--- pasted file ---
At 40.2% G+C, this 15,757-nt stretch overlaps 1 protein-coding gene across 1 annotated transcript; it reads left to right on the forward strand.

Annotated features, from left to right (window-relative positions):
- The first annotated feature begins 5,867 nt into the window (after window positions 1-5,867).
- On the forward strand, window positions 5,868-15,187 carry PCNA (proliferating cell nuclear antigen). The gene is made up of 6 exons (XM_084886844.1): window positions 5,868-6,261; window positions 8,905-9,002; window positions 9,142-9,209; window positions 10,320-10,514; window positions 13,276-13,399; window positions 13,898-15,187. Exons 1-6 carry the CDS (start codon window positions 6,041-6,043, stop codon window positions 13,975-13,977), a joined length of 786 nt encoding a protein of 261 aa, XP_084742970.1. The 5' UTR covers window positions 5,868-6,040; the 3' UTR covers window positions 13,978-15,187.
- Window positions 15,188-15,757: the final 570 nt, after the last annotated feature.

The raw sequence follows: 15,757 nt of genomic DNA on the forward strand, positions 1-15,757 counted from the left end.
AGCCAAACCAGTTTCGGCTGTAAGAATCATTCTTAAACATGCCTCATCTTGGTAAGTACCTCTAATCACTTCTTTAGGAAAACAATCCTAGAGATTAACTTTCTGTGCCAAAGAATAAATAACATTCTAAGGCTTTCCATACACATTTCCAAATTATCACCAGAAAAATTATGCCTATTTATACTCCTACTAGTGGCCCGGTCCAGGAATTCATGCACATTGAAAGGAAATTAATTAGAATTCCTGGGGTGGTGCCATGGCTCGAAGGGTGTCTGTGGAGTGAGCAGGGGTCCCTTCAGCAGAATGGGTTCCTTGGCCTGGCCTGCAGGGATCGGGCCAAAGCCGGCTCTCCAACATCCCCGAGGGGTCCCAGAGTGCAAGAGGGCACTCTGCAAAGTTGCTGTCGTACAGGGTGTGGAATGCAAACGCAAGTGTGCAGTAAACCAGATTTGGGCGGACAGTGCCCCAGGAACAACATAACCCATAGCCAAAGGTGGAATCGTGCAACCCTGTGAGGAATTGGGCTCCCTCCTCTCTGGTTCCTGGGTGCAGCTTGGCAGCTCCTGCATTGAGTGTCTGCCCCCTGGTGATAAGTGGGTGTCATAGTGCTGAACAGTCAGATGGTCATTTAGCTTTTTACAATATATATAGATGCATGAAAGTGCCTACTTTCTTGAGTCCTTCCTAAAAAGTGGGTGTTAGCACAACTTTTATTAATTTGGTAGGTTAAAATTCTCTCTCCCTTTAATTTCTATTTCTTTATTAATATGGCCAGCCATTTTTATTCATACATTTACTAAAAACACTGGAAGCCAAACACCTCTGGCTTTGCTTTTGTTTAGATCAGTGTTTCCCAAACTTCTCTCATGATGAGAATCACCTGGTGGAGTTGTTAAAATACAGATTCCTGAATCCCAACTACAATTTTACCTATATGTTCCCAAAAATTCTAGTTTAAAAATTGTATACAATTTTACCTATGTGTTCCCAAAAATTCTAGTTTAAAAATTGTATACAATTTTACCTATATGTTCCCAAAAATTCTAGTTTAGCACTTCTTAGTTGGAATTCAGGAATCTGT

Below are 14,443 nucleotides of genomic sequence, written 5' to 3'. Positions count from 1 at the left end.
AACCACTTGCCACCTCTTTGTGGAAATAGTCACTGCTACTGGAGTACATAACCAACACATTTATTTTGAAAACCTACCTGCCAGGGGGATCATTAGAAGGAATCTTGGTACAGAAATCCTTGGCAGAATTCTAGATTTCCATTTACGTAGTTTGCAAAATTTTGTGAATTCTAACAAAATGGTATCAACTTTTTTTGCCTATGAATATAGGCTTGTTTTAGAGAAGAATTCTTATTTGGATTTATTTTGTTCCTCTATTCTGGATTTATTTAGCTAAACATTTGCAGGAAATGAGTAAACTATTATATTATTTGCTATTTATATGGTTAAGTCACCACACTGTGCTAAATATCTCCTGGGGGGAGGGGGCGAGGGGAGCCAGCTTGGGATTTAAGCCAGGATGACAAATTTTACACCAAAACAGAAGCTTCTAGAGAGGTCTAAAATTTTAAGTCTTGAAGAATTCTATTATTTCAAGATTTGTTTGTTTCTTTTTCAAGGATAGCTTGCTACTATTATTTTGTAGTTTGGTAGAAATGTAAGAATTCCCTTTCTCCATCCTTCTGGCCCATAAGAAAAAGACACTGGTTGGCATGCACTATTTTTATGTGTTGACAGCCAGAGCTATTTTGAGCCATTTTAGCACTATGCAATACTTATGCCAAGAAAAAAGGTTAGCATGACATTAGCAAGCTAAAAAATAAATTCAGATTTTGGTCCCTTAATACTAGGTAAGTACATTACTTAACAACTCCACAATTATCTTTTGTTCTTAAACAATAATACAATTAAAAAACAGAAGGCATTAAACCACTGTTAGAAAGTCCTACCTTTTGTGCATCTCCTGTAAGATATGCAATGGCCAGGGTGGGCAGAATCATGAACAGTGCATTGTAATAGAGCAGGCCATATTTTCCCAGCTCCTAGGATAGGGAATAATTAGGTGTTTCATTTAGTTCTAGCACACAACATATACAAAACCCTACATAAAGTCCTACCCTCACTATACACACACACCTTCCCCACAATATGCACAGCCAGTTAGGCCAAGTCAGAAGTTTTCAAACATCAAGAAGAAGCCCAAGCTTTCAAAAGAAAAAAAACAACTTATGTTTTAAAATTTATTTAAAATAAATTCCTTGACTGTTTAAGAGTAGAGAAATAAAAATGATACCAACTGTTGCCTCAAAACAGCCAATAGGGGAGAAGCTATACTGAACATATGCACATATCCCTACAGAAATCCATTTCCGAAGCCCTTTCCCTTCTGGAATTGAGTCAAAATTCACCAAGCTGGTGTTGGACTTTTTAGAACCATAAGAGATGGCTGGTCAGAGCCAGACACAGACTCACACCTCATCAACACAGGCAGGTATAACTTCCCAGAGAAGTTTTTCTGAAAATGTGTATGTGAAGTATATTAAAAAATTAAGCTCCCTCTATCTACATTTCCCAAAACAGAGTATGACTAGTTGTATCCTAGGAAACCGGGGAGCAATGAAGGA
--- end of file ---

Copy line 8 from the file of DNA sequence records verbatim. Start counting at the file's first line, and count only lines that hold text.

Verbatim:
Below are 14,443 nucleotides of genomic sequence, written 5' to 3'. Positions count from 1 at the left end.